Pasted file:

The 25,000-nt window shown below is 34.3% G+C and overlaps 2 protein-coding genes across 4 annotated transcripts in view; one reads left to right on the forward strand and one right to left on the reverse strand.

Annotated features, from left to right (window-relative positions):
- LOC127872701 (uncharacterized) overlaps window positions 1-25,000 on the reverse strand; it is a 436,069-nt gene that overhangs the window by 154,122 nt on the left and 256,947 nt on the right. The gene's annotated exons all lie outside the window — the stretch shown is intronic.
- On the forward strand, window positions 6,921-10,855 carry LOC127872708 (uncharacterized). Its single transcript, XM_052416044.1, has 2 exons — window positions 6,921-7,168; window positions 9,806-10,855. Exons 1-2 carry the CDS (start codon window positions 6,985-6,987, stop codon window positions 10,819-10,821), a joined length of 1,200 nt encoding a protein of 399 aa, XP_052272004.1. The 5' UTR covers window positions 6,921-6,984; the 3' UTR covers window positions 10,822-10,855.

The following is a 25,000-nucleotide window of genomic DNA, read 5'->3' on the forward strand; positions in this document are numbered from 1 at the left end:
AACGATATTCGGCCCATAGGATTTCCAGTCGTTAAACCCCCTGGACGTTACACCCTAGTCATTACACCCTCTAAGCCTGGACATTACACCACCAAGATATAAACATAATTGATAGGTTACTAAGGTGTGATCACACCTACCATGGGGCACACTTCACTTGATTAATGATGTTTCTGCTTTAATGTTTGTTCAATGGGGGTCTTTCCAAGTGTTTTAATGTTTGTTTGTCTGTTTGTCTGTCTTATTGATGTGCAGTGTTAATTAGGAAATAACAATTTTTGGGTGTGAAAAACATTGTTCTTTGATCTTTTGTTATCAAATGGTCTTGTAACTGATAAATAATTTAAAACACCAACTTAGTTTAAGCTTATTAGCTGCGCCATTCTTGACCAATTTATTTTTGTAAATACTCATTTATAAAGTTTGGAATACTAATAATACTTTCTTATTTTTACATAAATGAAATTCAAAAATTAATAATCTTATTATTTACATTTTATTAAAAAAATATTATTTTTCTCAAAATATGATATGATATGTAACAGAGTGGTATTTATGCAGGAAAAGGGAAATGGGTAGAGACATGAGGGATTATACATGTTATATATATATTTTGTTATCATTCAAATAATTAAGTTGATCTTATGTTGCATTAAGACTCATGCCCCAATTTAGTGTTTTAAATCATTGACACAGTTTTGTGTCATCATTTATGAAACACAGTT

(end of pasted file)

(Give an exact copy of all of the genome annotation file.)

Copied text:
The 25,000-nt window shown below is 34.3% G+C and overlaps 2 protein-coding genes across 4 annotated transcripts in view; one reads left to right on the forward strand and one right to left on the reverse strand.

Annotated features, from left to right (window-relative positions):
- LOC127872701 (uncharacterized) overlaps window positions 1-25,000 on the reverse strand; it is a 436,069-nt gene that overhangs the window by 154,122 nt on the left and 256,947 nt on the right. The gene's annotated exons all lie outside the window — the stretch shown is intronic.
- On the forward strand, window positions 6,921-10,855 carry LOC127872708 (uncharacterized). Its single transcript, XM_052416044.1, has 2 exons — window positions 6,921-7,168; window positions 9,806-10,855. Exons 1-2 carry the CDS (start codon window positions 6,985-6,987, stop codon window positions 10,819-10,821), a joined length of 1,200 nt encoding a protein of 399 aa, XP_052272004.1. The 5' UTR covers window positions 6,921-6,984; the 3' UTR covers window positions 10,822-10,855.

The following is a 25,000-nucleotide window of genomic DNA, read 5'->3' on the forward strand; positions in this document are numbered from 1 at the left end:
AACGATATTCGGCCCATAGGATTTCCAGTCGTTAAACCCCCTGGACGTTACACCCTAGTCATTACACCCTCTAAGCCTGGACATTACACCACCAAGATATAAACATAATTGATAGGTTACTAAGGTGTGATCACACCTACCATGGGGCACACTTCACTTGATTAATGATGTTTCTGCTTTAATGTTTGTTCAATGGGGGTCTTTCCAAGTGTTTTAATGTTTGTTTGTCTGTTTGTCTGTCTTATTGATGTGCAGTGTTAATTAGGAAATAACAATTTTTGGGTGTGAAAAACATTGTTCTTTGATCTTTTGTTATCAAATGGTCTTGTAACTGATAAATAATTTAAAACACCAACTTAGTTTAAGCTTATTAGCTGCGCCATTCTTGACCAATTTATTTTTGTAAATACTCATTTATAAAGTTTGGAATACTAATAATACTTTCTTATTTTTACATAAATGAAATTCAAAAATTAATAATCTTATTATTTACATTTTATTAAAAAAATATTATTTTTCTCAAAATATGATATGATATGTAACAGAGTGGTATTTATGCAGGAAAAGGGAAATGGGTAGAGACATGAGGGATTATACATGTTATATATATATTTTGTTATCATTCAAATAATTAAGTTGATCTTATGTTGCATTAAGACTCATGCCCCAATTTAGTGTTTTAAATCATTGACACAGTTTTGTGTCATCATTTATGAAACACAGTT